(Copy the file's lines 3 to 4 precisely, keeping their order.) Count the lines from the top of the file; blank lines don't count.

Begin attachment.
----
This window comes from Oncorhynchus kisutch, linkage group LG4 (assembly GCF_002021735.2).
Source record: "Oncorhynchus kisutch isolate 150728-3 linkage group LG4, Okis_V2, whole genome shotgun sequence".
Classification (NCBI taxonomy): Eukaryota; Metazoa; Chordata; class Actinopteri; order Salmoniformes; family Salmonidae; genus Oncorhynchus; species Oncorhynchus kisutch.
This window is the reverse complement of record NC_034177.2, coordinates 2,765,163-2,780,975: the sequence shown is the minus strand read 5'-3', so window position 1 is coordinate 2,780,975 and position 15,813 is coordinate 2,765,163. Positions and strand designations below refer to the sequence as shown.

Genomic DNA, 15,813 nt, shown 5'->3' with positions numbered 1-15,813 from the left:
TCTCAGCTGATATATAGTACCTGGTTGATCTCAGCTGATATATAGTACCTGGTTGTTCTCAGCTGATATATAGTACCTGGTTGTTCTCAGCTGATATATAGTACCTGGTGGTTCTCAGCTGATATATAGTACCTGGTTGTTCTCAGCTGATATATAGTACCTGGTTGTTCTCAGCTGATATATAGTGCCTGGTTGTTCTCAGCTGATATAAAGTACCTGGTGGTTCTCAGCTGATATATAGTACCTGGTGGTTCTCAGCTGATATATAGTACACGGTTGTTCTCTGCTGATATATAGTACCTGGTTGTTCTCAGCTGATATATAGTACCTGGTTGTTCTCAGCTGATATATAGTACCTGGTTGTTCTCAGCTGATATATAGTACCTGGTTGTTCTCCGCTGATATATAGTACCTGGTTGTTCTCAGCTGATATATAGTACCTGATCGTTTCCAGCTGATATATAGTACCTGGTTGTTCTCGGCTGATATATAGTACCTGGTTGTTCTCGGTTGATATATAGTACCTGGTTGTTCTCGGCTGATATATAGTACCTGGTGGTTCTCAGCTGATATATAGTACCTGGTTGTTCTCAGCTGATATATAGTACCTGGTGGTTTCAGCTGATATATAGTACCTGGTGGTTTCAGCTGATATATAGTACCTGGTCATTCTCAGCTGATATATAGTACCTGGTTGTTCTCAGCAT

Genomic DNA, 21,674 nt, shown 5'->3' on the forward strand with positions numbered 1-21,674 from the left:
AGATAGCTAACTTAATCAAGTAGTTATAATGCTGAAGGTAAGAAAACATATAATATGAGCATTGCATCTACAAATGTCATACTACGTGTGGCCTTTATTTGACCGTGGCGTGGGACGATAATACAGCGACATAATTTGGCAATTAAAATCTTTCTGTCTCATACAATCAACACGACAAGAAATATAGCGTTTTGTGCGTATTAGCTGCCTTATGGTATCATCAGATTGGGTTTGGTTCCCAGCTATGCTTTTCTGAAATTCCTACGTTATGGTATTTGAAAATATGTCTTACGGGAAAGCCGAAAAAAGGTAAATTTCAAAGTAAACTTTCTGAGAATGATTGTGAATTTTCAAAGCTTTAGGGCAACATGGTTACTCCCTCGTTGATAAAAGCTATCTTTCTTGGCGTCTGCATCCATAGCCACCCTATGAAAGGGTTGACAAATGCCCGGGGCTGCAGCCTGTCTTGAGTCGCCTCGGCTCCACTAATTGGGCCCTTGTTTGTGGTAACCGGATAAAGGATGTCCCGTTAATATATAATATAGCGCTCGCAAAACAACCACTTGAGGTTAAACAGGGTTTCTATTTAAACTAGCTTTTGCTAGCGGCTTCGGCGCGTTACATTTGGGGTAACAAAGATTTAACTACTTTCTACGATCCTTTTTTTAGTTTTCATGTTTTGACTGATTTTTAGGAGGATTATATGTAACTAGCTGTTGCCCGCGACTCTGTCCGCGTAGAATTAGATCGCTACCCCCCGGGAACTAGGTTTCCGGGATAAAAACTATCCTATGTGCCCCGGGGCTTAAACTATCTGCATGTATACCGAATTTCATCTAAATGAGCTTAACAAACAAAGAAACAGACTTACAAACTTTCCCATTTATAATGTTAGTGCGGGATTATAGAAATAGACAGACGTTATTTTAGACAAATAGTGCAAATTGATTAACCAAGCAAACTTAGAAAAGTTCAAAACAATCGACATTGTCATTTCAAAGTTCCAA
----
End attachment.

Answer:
Classification (NCBI taxonomy): Eukaryota; Metazoa; Chordata; class Actinopteri; order Salmoniformes; family Salmonidae; genus Oncorhynchus; species Oncorhynchus kisutch.
This window is the reverse complement of record NC_034177.2, coordinates 2,765,163-2,780,975: the sequence shown is the minus strand read 5'-3', so window position 1 is coordinate 2,780,975 and position 15,813 is coordinate 2,765,163. Positions and strand designations below refer to the sequence as shown.